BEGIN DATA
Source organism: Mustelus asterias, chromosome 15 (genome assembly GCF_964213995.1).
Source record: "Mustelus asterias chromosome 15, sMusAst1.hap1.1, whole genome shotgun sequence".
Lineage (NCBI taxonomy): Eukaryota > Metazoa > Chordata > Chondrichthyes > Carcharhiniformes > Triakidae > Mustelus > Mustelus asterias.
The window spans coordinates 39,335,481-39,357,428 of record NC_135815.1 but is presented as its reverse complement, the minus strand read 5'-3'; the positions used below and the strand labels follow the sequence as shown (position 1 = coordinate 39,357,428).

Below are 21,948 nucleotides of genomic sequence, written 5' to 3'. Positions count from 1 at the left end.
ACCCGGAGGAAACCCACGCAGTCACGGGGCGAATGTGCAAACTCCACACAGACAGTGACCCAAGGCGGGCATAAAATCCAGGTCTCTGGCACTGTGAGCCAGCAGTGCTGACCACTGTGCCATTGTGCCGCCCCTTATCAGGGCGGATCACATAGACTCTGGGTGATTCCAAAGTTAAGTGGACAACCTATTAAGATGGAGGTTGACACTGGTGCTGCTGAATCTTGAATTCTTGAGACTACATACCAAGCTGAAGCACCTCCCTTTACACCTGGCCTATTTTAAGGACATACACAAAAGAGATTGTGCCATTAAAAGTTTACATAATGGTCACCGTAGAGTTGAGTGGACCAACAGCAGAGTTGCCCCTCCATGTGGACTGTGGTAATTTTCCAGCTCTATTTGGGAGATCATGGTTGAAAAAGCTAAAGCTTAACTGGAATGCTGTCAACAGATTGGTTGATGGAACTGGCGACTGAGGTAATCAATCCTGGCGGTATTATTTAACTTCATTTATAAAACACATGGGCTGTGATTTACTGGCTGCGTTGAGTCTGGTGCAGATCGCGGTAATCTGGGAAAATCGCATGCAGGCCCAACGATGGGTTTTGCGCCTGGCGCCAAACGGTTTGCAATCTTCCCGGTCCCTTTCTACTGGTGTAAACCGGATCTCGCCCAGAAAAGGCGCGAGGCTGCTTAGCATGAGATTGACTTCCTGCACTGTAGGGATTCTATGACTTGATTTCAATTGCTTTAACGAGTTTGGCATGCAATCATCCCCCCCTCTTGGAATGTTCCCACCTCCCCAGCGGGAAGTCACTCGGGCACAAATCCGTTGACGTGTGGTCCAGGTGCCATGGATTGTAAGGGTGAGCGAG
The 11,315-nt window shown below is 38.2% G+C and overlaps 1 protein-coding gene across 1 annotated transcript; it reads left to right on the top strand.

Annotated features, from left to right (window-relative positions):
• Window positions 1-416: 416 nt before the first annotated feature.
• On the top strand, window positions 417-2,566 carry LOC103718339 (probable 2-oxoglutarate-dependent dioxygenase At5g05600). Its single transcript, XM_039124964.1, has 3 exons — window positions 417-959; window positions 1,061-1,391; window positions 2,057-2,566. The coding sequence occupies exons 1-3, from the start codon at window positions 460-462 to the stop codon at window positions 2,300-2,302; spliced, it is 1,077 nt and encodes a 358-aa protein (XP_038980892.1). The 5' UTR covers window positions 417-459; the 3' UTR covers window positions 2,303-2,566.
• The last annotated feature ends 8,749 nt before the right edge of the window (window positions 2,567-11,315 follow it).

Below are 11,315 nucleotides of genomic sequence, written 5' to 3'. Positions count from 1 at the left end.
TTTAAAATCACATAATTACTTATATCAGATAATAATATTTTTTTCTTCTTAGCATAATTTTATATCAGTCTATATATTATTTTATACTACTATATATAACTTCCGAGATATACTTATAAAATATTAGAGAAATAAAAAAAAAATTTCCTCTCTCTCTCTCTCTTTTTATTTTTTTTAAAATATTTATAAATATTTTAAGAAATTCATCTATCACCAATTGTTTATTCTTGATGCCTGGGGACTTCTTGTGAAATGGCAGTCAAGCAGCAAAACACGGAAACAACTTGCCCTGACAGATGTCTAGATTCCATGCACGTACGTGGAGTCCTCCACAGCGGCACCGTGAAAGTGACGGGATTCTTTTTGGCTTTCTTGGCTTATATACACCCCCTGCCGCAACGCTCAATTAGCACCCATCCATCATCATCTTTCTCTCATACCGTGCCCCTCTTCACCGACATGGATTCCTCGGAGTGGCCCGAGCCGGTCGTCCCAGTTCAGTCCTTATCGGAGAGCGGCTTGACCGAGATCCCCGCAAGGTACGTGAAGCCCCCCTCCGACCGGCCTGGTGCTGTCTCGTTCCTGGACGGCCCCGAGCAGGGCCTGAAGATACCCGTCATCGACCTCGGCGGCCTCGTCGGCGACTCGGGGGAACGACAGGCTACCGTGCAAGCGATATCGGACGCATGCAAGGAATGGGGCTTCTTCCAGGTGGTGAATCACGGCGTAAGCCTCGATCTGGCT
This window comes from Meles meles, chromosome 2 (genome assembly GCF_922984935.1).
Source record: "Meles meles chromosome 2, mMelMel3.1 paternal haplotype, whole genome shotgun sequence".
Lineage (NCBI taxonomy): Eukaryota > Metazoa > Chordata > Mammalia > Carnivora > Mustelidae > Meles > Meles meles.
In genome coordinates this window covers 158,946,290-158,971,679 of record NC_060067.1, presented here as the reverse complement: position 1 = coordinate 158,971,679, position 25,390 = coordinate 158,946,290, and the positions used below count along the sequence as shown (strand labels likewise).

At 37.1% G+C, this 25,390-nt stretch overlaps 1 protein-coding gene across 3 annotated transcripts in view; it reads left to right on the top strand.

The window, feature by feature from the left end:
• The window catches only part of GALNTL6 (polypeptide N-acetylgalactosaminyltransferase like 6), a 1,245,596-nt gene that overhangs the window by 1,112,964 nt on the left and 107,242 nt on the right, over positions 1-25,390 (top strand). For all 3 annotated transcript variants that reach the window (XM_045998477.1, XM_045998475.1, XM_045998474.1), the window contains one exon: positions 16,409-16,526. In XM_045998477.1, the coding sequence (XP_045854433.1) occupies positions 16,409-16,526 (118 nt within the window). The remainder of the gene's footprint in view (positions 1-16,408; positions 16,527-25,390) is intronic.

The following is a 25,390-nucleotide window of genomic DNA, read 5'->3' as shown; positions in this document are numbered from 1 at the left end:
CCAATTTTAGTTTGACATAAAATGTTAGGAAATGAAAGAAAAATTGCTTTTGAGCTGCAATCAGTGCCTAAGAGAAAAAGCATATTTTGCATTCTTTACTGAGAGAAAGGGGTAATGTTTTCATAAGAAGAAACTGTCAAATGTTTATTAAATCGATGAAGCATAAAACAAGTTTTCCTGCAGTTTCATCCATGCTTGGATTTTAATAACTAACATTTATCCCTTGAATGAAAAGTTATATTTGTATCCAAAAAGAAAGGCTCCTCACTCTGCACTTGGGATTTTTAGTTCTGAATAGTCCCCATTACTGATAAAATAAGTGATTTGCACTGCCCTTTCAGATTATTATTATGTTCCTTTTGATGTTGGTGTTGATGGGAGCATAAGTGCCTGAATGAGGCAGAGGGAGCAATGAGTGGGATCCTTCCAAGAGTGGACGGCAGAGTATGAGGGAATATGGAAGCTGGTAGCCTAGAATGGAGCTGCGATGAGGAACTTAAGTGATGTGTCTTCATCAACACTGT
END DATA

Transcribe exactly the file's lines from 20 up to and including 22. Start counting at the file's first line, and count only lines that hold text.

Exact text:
• The window catches only part of GALNTL6 (polypeptide N-acetylgalactosaminyltransferase like 6), a 1,245,596-nt gene that overhangs the window by 1,112,964 nt on the left and 107,242 nt on the right, over positions 1-25,390 (top strand). For all 3 annotated transcript variants that reach the window (XM_045998477.1, XM_045998475.1, XM_045998474.1), the window contains one exon: positions 16,409-16,526. In XM_045998477.1, the coding sequence (XP_045854433.1) occupies positions 16,409-16,526 (118 nt within the window). The remainder of the gene's footprint in view (positions 1-16,408; positions 16,527-25,390) is intronic.

The following is a 25,390-nucleotide window of genomic DNA, read 5'->3' as shown; positions in this document are numbered from 1 at the left end:
CCAATTTTAGTTTGACATAAAATGTTAGGAAATGAAAGAAAAATTGCTTTTGAGCTGCAATCAGTGCCTAAGAGAAAAAGCATATTTTGCATTCTTTACTGAGAGAAAGGGGTAATGTTTTCATAAGAAGAAACTGTCAAATGTTTATTAAATCGATGAAGCATAAAACAAGTTTTCCTGCAGTTTCATCCATGCTTGGATTTTAATAACTAACATTTATCCCTTGAATGAAAAGTTATATTTGTATCCAAAAAGAAAGGCTCCTCACTCTGCACTTGGGATTTTTAGTTCTGAATAGTCCCCATTACTGATAAAATAAGTGATTTGCACTGCCCTTTCAGATTATTATTATGTTCCTTTTGATGTTGGTGTTGATGGGAGCATAAGTGCCTGAATGAGGCAGAGGGAGCAATGAGTGGGATCCTTCCAAGAGTGGACGGCAGAGTATGAGGGAATATGGAAGCTGGTAGCCTAGAATGGAGCTGCGATGAGGAACTTAAGTGATGTGTCTTCATCAACACTGT